Saw it driving to KY and was curious about the name

  14. Bridgette M. Brinson says:

    It says it was named after Nemesis so do it. So it called negro mountain because he was considered a Negro????
    In 1700’s were we even called Negros???

  15. Lona says:

    Oh my do people not have nothing left to do but argue, back then is just the way of life, I think the black race has accomplished alot, who is president, Barack Obama, an I think myself is a great man, with what he had to work with, an think of what women went through didn’t we have to fight to vote? I could have swore men treated white women like dogs back then an still do, so there is no race no different, we are all either man or woman, that’s it, an The rest needs to be left alone. I don’t care what color you are we are all brothers an sisters, who need to wake up an stop all the crazyness for one day you will be judged

  16. Rick says:

    I live about 40 miles north of this mountain range. Up until now I never knew the story of the naming of the mountain. I have read the comments that people have posted and as expected there are pros and cons of the name. However, if everyone actually would read the story of the naming of this mountain they would see this was named in honor of the race of Nemesis and there was no such word as “African American” in 1756. Who knows, 100 years from now, African American may be considered derogatory. Anyway, this is the 21st century, when will everyone be considered people and not segregated separately by race?

  17. Bobby says:

    What people are not understanding is the fact that black people in this time couldn’t own property or have anything in their name. They had to have a white guardian to own anything. I’m sure it would have been named Nemesis Mountain if the law would have allowed it at the time. With that said, because we don’t live in the 18th century anymore, the name should reflect his name, not his race. He was a man fighting for his fellow man.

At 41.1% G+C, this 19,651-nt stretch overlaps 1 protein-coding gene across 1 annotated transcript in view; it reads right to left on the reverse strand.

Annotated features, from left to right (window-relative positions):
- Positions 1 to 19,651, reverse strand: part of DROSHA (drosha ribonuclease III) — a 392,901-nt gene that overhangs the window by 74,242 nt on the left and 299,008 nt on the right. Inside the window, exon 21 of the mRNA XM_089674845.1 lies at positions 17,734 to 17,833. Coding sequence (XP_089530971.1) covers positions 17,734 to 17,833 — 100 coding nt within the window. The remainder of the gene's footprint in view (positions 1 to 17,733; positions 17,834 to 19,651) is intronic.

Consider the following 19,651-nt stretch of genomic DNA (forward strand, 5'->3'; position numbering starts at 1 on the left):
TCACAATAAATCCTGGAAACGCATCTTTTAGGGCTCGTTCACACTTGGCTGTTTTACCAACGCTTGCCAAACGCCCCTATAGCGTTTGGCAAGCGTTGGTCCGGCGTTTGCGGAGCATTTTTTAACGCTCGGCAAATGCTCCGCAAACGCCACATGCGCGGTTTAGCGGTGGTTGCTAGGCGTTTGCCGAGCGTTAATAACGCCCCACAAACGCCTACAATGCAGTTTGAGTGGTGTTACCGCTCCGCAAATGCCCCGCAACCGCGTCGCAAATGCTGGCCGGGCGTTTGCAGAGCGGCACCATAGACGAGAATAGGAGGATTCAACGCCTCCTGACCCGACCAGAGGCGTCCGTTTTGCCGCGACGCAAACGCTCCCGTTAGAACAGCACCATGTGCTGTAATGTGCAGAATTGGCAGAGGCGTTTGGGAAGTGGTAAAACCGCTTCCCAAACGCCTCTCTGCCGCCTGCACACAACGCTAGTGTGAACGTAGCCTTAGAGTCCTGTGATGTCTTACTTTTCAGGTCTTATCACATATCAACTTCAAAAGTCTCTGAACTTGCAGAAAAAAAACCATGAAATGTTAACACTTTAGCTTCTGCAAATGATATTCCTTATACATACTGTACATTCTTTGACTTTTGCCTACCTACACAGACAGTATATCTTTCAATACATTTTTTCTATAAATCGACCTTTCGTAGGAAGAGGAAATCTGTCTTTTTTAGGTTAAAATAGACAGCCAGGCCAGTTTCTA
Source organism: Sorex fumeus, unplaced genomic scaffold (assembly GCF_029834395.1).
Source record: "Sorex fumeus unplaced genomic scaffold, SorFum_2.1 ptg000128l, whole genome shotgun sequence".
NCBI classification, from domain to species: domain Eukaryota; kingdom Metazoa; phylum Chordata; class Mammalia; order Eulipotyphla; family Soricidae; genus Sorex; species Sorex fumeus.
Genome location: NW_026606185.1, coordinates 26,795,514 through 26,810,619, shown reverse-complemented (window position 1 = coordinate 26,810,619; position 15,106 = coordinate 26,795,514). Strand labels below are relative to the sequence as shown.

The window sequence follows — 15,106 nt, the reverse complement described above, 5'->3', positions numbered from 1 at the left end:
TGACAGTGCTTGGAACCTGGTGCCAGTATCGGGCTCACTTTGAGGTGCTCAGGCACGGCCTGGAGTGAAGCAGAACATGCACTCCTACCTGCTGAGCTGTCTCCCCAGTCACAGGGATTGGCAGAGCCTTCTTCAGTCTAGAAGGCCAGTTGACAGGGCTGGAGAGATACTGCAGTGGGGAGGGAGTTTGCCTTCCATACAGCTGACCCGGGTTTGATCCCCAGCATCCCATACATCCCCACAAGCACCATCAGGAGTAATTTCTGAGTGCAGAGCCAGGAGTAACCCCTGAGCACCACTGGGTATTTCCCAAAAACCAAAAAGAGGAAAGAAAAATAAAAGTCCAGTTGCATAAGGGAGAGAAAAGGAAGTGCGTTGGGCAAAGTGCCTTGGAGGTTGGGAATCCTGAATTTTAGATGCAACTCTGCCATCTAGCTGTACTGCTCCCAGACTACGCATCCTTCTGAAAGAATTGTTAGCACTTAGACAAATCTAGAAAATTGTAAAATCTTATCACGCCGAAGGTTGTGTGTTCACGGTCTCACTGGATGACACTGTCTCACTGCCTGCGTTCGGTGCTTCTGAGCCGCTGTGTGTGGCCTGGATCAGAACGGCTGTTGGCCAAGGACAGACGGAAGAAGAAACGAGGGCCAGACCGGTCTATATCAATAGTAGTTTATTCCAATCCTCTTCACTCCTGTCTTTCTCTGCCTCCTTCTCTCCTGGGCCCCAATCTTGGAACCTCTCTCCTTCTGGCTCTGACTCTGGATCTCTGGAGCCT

18. EVMaitlandt says:

    While driving, I saw the sign for “Negro Mountain” and wondered how did that happen? Then I read the history behind the naming of the mountain. Inasmuch as it was named “Negro Mountain” with good intentions at the time it was named, I’m in agreement with the position that renaming the range “Nemesis Mountain” should be considered at this point in time. There have been similar renaming for historic places in other parts of the country, namely Alaska, where “Mt. McKinley” was changed back to “Denali” the name the people who live there wanted.

  19. Kelli says:

    History is history, good,bad, ugly and indifferent. We cannot change it but we sure as heck can learn from it. It would be a different story if the mountain was given that name today, but it was named ovet 200 years ago as tribute to a great man with nothing but honor and respect from the man who named it. That’s the history. Embrace it, learn from it and make today better because of it. Eventually someone will be reading about today as history…we can make it as ugly or as lovely and powerful as we chose.

  20. Tracy says:

    I think it should have been given the name of the person it was representing and not the race of any person. There would be no debates at all because it would be a persons name. I agree with the previous person that stated we are all a part of a human race,not by color.

  21. Polly Etymology says:

    The mountain range, in Europe, is actually labeled as Caucasus. Again the public school system fails and no one researches or takes issue with any information presented with no attribution.

  22. Gronk says:

    I remember overhearing a guy at work referring to Negro Mountain as “Nigger Mountain.” I’m sure that is a common reference among the crass and ignorant class. At the time, I did not know the history of this mountain or the events that led to its naming at the time.